- Jamois (my husband's family in France)
- Graham (Idaho, Missouri, Wythe County, Virginia, County Down, Ireland)
- Osgood (Kansas, Illinois, Massachusetts, New Hampshire)
- Partridge (Kansas, Illinois, New York)
- Palmer (Kansas, England)
- Hamilton (Illinois, Massachusetts)
- Clark (Massachusetts)
- Shipp (Missouri, Tennesee)
- Dutton (Idaho, N. Dakota, Wisconsin, New York)
- Floyd (W. Virginia)
- Shelton (Missouri, Indiana, Kentucky)
- Deen (Missouri, Iowa, Virginia)
- Freeman (not sure where yet)
- Roop (Missouri, Maryland, Germany)
- Fox (Kansas, Missouri, Kentucky)
- Sampson (Kansas, Indiana, Virginia)
- Kline/Klein (Kansas, Ohio, Germany/Prussia)
- Fordyce (Kansas, Ohio, New Jersey)
- Collins (Kansas, Virginia)
- Speir (Kansas and beyond)
Sunday, August 30, 2009
Getting my surnames out there
I've been seriously hooked on family history since January 2009. I had a mild interest in it before, since I've always enjoyed history. I love historical fiction, where I can read and learn about history through fictional characters being in the context of a larger historical event. I don't know why it took me so long to realize that researching my own family history personalizes this long-enjoyed genre for me. Rather than fictional characters, it is my ancestors and family members who lived through historical events!
Two straws broke the camel's back during Christmas 2008. One was a book my mom got for all us kids: "Born Fighting. How the Scots-Irish Shaped America" by Jim Webb. As I was reading, I recalled a document my Grandma had given me about 25 years ago about the history of the family. I pulled it out and compared it with the book....and it was parallel! From Scotland, to Northern Ireland, to Southwest Virginia and then moving out to the Missouri frontier....my Graham's had very similar experiences to the rest of the Scots-Irish described in the book. For the first time, I can say I really felt an ethnic identity. Having been in America for so long, its nice to know we are something other than "White" or "Caucasian." We are Scots-Irish, and boy do we have the traits to prove it! (Maybe that will be a post later, subject to the permission from the clan.)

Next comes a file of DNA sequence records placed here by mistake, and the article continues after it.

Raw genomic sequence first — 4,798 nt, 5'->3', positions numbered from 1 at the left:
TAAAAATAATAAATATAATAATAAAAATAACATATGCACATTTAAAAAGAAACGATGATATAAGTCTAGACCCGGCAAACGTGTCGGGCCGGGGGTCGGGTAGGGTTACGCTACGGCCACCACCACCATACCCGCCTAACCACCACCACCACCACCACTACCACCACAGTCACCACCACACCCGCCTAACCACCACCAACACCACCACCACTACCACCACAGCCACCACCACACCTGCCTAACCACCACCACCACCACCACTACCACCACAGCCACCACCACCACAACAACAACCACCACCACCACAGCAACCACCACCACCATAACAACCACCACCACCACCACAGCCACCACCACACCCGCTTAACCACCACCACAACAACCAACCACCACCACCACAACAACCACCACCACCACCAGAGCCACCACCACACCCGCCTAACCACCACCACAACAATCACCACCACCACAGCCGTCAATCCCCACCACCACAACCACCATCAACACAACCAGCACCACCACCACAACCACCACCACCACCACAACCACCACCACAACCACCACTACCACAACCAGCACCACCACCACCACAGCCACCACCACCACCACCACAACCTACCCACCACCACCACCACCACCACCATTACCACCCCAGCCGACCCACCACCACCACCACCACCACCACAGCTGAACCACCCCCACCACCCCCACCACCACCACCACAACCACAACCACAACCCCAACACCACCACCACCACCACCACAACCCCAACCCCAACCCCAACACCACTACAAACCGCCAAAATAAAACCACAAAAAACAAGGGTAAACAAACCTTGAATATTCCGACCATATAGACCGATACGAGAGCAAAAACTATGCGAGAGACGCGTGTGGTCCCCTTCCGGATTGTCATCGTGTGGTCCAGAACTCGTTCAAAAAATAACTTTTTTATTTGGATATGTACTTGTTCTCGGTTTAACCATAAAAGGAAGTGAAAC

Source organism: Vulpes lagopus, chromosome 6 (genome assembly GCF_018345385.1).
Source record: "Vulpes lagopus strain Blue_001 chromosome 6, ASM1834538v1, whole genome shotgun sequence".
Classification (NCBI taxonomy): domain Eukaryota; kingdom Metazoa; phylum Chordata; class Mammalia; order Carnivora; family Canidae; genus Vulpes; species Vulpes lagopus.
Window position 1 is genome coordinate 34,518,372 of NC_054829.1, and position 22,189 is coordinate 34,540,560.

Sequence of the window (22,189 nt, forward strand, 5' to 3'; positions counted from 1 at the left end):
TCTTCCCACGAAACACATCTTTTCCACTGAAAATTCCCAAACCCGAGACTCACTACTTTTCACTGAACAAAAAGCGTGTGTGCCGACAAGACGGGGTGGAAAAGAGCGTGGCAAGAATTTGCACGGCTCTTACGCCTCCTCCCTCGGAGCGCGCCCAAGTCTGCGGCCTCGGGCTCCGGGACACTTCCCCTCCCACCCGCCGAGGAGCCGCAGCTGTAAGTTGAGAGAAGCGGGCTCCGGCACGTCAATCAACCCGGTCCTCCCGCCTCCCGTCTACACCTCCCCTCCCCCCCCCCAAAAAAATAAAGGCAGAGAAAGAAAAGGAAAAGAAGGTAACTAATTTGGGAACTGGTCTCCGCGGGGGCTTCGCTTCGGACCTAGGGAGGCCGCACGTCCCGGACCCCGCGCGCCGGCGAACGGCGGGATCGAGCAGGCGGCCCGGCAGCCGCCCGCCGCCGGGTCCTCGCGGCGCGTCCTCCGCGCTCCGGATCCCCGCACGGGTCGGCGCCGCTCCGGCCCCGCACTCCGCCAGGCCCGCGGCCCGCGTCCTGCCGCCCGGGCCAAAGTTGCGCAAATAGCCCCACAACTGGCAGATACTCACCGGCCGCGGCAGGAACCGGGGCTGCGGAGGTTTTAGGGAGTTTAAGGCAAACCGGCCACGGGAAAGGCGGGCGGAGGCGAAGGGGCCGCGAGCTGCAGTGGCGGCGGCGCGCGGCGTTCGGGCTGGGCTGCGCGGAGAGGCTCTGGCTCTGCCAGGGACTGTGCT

The other straw was courtesy of an aunt on my mom's side of the family. She had done some research and found some letters written by my great-great grandfather, Jesse Clark Osgood, during the Civil War. She found out he had enlisted in the 26th Massachusetts infantry. Four of his letters home are held in the Louisiana State Library. She managed to get copies from the library and transcribed them for the family. What a treasure! I've always been particularly interested in the Civil War, so to have an ancestor put there was a thrill.
Then I realized....Jesse was not the only one! Anyone alive during those years was touched by the conflict. I wonder how? It was over. I became a family historian.
In my never-ending quest to learn about the methods of genealogy research, I subscribed to a few podcasts for ideas and inspiration. In one of them, Family History: Geneaology Made Easy, the pocaster (Lisa Louise Cooke) has been encouraging her audience to get into the blogosphere. So here I am! I don't know if I have that much that is of interest to others, but I would love to get the surnames out there that I am researching so I can break down some brick walls and connect with some other researchers looking
into the same family lines that I am. Perhaps we each hold the piece of the puzzle for one another! I'm very happy to share research and collaborate on this fascinating subject!
So....to get my surnames out there and as an introduction to everyone out there, I'm on the constant hunt for the following: